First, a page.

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Smuggled elephant ivory price triples: conservationists

Published on Jul 3, 2014 3:54 PM
 
Seized elephant ivory charms are displayed during a news conference by the NY District Attorney to announce the guilty pleas of two men for selling over $2 million worth of illegal elephant ivory in New York, in this file photo taken July 12, 2012. The price of ivory taken from African elephants slaughtered for their tusks has tripled in the past four years in China, the world's biggest market, conservationists said on Thursday. -- PHOTO: REUTERS

NAIROBI (AFP) - The price of ivory taken from African elephants slaughtered for their tusks has tripled in the past four years in China, the world's biggest market, conservationists said on Thursday.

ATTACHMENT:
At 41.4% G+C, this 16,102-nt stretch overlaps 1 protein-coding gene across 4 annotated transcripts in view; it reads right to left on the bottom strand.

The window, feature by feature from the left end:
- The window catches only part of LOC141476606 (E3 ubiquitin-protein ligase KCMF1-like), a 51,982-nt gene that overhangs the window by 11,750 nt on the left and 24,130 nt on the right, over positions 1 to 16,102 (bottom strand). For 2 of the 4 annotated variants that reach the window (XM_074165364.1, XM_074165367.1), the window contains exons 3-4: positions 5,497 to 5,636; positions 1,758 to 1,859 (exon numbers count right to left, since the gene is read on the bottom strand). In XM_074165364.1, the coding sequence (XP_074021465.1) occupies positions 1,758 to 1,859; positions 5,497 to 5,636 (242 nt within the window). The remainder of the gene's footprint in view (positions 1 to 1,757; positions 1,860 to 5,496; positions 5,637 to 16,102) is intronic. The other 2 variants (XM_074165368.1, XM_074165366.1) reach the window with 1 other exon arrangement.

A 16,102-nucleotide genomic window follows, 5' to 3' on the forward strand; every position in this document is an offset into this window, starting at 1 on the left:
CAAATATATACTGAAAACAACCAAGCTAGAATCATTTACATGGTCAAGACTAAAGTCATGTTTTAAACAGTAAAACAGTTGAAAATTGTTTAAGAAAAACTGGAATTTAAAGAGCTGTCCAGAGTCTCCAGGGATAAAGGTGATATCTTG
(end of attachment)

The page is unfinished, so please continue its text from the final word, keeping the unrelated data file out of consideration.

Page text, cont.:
"The surge in the price of ivory is driving a wave of killing of elephants across Africa that shows little sign of abating," campaign group Save the Elephants said in a new report.

"With the ivory price in Africa a tenth of that reached in China, substantial profits are being generated for organised crime that fuels insecurity, corruption, and deprives local communities of valuable income."

Researchers from the Kenyan-based group studying ivory sales in China said prices had risen for raw ivory from US$750 (S$935) in 2010 to US$2,100 in 2014.

 
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